850: The new City Hall (a former downtown bank building at 501 Harrison Ave.) has enabled you to consolidate all city departments in one location.
Brudnicki: Yes, and if we had not stayed downtown, I’m sure some people would have said, “Well, if you’re not willing to invest in downtown, why should anybody else?” We chose to fix up this footprint and, the truth is, we could not have gone anywhere else and built 60,000 square feet and had three acres of parking for what we spent. Having everybody here makes a heckuva difference and it makes a statement. We built it to meet our needs for the next 50 or 60 years.
850: Debris removal — how is the city doing in that regard?
Brudnicki: That’s one of the bright spots. We have 35 miles of ditches and have now cleaned about 32. Over 400 people have signed up for personal property debris removal that did not have insurance to cover that expense. We are working with FEMA to clarify what they consider personal property debris to include. We are going to resume code enforcement in October, and we wanted to give people time to deal with their insurance companies and FEMA and to let things get to the point where we could reasonably ask people why issues remain unaddressed. We’re sitting with neglected structures that are unsafe because renters were displaced and the property owner lives in another state and hasn’t done anything.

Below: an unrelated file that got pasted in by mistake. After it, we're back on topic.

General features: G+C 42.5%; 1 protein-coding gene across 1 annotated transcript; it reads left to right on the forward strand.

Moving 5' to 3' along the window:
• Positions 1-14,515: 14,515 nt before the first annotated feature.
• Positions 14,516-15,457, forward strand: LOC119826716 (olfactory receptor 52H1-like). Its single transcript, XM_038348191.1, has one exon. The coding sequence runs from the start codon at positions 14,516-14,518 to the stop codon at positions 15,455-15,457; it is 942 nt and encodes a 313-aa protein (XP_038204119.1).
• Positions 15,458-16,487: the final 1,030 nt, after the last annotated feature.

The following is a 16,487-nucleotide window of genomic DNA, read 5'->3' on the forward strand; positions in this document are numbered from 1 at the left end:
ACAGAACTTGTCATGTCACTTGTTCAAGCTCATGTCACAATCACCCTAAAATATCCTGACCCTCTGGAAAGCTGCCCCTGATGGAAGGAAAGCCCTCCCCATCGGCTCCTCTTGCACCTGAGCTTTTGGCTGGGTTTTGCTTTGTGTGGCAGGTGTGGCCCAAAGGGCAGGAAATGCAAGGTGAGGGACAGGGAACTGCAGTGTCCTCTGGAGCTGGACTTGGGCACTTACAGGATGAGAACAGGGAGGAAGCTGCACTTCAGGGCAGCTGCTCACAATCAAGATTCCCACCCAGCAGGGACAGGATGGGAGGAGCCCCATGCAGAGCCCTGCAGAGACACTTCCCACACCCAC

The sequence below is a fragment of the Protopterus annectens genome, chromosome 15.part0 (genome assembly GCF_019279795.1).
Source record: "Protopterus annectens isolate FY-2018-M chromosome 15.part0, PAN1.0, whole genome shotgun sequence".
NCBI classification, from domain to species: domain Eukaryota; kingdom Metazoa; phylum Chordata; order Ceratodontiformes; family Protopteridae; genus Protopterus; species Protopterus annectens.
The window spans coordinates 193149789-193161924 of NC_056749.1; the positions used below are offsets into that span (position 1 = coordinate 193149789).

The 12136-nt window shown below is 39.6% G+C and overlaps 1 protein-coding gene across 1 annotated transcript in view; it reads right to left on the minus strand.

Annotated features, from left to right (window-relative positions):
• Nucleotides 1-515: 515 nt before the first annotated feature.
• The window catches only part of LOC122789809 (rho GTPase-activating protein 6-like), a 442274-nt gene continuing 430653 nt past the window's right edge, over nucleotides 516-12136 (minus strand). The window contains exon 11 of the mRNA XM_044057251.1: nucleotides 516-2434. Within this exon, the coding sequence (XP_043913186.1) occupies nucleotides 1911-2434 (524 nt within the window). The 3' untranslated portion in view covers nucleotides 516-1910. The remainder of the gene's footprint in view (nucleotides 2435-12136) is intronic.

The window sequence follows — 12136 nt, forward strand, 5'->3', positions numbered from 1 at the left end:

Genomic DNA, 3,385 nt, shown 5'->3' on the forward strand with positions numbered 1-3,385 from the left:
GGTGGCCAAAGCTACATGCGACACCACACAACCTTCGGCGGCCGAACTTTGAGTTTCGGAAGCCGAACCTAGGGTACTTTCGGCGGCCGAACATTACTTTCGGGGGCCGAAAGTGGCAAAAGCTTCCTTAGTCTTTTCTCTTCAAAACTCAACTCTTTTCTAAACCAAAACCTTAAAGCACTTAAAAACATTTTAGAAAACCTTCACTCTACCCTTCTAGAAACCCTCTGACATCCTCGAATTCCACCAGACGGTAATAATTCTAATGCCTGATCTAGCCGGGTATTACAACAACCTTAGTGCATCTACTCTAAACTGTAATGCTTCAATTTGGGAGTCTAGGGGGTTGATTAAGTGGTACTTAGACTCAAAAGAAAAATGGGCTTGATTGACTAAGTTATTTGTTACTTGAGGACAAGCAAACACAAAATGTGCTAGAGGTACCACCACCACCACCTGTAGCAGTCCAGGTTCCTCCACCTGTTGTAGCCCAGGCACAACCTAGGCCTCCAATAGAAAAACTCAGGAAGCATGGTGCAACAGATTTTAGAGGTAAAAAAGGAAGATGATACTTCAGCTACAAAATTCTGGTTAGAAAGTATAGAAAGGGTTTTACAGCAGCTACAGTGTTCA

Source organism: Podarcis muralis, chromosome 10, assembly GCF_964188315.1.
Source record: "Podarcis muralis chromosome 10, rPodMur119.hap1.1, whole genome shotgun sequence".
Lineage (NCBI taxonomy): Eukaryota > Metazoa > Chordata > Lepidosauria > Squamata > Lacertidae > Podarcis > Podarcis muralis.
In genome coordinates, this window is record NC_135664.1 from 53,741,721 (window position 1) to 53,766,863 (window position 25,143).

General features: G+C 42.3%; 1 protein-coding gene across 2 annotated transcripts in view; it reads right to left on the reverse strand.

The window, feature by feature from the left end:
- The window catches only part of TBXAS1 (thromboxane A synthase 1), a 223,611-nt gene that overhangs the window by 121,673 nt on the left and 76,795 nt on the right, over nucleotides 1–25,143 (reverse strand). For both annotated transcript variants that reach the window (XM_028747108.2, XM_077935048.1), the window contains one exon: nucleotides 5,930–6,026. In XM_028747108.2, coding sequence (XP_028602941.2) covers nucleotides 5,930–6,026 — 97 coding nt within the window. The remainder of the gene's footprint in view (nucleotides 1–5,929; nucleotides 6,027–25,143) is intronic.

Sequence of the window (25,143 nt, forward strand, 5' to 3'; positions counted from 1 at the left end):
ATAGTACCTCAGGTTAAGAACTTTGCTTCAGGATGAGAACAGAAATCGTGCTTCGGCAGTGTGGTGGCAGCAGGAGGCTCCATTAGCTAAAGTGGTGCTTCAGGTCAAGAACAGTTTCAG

850: What does the approval, at long last, of the federal disaster aid package mean to the city?
Brudnicki: It gives us hope. We know that we are going to be getting some money, and I’m sure our creditors are happy about that, too. We borrowed $75 million for debris removal and the largest borrowing that the city had ever made previously was $34 million for a wastewater treatment plant. Our debris bill is going to exceed $150 million. We’ve collected about $14 million in aid to address that expense and we have spent about $90 million. So, the appropriation had to happen so that we could turn that money. I didn’t want to have to go out and borrow more. I don’t get rid of any debris with the interest paid on the loan. By the time we get aid from the appropriation, we will have spent $5 million or $10 million on interest. That’s not refundable by FEMA. We’ve got to be able to pay down the debt and get rid of the rest of our debris.
850: Are you optimistic?
Brudnicki: I see a very, very bright future for Panama City and Bay County. We will rebound like New Orleans and Mississippi and Houston did. People ask me, “What happens if we get another storm?” Well, for one thing, we won’t have nearly as many big trees flying around. We had so many big ones because we hadn’t had a major storm like Michael in Panama City for 100 years. At the same time, we don’t know how the removal of a million trees from our city is going to affect our ecosystem.